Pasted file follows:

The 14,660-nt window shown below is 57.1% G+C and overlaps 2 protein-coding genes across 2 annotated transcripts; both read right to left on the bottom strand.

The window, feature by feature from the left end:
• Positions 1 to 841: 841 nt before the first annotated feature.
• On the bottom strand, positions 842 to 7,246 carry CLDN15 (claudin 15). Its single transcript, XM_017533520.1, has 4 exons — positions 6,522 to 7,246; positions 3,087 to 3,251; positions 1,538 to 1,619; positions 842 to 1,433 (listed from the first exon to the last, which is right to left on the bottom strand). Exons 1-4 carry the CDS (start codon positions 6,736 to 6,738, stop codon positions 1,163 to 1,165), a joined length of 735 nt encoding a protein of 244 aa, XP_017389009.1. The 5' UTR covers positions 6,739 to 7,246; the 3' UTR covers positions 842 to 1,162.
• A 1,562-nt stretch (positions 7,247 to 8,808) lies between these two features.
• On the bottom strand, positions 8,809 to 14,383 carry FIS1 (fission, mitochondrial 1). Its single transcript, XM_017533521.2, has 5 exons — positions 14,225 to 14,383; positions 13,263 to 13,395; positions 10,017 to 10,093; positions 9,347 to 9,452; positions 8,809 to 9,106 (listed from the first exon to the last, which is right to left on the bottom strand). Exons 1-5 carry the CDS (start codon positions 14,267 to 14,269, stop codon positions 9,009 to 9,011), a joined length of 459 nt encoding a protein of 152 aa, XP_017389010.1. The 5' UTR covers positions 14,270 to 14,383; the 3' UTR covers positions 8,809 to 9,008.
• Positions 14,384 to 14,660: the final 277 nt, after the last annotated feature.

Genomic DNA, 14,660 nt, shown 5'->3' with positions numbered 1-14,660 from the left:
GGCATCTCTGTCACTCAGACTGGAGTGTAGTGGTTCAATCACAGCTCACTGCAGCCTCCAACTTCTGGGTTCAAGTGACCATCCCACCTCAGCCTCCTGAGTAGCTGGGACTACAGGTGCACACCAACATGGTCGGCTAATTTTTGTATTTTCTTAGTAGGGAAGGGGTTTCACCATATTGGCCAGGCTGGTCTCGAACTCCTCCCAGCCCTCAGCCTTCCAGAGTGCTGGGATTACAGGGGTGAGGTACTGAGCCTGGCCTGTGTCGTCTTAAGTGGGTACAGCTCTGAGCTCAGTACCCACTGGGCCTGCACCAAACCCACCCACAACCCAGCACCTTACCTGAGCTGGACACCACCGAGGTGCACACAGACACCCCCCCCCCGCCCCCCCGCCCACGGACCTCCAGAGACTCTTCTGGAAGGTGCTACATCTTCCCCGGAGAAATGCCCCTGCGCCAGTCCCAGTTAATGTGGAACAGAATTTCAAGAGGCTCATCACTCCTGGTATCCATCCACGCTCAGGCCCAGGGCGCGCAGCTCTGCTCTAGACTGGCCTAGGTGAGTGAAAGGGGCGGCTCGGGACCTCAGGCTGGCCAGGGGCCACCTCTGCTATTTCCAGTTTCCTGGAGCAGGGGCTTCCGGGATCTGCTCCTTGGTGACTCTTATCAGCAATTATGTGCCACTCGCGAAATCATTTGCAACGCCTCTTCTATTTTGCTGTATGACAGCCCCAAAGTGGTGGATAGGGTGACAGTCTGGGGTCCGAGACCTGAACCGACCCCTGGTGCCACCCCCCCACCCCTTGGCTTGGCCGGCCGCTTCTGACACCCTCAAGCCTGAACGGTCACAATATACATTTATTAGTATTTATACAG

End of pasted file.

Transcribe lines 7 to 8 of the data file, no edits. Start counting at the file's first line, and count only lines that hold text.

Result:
• Positions 14,384 to 14,660: the final 277 nt, after the last annotated feature.

Genomic DNA, 14,660 nt, shown 5'->3' with positions numbered 1-14,660 from the left: